Preface to the First Edition by Rob Krten

A few years after I started using computers, the very first IBM PC came out. I must have been one of the first people in Ottawa to buy this box, with 16 KB of RAM and no video card, because the salesman wasn't experienced enough to point out that the machine would be totally useless without the video card! Although the box wasn't useful, it did say “IBM” on it (at the time reserved solely for mainframes and the like), so it was impressive on its own. When I finally had enough money to buy the video card, I was able to run BASIC on my parents' TV. To me, this was the height of technology—especially with a 300-baud acoustically coupled modem! So, you can imagine my chagrin, when my friend Paul Trunley called me up and said, “Hey, log in to my computer!” I thought to myself, “Where did he get a VAX from?” since that was the only conceivable machine I knew about that would fit in his parents' house and let you “log in” to. So I called it up. It was a PC running an obscure operating system called “QUNIX,” with a revision number less than 1.00. It let me “log in.” I was hooked!

What has always struck me about the QNX family of operating systems is the small memory footprint, the efficiency, and the sheer elegance of the implementation. I would often entertain (or bore, more likely) dinner guests with stories about all the programs running concurrently on my machine in the basement, as we ate. Those who were knowledgeable about computers would speculate about how huge the disk must be, how I must have near infinite memory, etc. After dinner, I'd drag them downstairs and show them a simple PC with (at the time) 8 MB of RAM and a 70 MB hard disk. This would sometimes impress them. Those who where not impressed would then be shown how much RAM and disk space was still available, and how most of the used disk space was just data I had accumulated over the years.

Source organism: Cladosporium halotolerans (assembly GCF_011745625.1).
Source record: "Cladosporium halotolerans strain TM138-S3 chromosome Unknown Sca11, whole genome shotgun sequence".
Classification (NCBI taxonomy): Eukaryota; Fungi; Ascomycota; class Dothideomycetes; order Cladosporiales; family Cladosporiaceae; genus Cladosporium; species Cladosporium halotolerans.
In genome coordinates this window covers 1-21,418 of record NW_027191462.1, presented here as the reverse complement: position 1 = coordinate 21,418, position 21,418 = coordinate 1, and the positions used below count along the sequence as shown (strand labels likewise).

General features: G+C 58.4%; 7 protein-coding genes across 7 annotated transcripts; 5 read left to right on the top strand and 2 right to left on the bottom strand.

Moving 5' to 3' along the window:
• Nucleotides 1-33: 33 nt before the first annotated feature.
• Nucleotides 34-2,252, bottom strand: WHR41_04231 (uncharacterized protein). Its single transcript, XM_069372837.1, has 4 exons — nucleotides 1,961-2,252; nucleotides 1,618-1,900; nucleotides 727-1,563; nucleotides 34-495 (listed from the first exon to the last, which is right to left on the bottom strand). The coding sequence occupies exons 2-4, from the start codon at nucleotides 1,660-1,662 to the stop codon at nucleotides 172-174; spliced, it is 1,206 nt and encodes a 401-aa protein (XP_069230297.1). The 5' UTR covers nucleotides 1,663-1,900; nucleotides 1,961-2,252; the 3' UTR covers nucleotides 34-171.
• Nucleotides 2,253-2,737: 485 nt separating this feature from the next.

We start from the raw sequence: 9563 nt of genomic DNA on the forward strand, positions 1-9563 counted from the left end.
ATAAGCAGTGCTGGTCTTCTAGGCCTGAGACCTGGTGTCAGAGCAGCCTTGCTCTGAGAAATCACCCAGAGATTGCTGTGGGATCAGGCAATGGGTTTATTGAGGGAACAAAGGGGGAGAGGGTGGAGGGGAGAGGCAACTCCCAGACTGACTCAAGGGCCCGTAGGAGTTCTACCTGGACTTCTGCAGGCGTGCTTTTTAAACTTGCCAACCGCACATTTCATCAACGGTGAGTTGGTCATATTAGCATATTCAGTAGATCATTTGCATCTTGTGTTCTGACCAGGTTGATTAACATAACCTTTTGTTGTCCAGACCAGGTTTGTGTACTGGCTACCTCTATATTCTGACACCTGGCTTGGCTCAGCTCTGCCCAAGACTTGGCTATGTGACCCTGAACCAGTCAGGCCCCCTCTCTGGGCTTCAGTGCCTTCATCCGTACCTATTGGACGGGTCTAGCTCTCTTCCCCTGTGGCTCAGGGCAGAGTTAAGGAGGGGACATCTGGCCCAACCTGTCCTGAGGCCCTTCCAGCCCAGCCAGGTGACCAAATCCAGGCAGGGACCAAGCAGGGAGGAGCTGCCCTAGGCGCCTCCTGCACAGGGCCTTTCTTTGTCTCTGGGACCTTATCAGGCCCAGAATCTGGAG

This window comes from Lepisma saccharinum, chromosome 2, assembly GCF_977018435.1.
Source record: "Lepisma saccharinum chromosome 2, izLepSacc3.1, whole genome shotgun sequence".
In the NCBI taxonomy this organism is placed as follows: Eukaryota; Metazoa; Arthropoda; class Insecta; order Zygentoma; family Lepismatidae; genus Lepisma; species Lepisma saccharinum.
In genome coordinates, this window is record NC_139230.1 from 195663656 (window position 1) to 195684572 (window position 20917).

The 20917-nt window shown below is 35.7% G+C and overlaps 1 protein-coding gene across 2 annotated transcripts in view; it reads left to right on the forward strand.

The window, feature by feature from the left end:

As time passed, I've had the privilege of working at a number of companies, most of which were involved with some form of QNX development; (from telecoms, to process control, to frame grabber drivers, …), with the single most striking characteristic being the simplicity of the designs and implementation. In my opinion, this is due to the key engineers on the projects having a good understanding of the QNX operating system—if you have a clean, elegant architecture to base your designs on, chances are that your designs will also end up being clean and elegant (unless the problem is really ugly).

In November, 1995, I had the good fortune to work directly for QNX Software Systems, writing the training material for their two QNX Neutrino courses, and presenting them over the next three years.

It's these past 19 years or so that gave me the inspiration and courage to write the first book, Getting Started with QNX 4: A Guide for Realtime Programmers, which was published in May, 1998. With this new book on QNX Neutrino, I hope to share some of the concepts and ideas I've learned, so that you can gain a good, solid understanding of how the QNX Neutrino OS works, and how you can use it to your advantage. Hopefully, as you read the book, light bulbs will turn on in your head, making you say “Aha! That's why they did it this way!”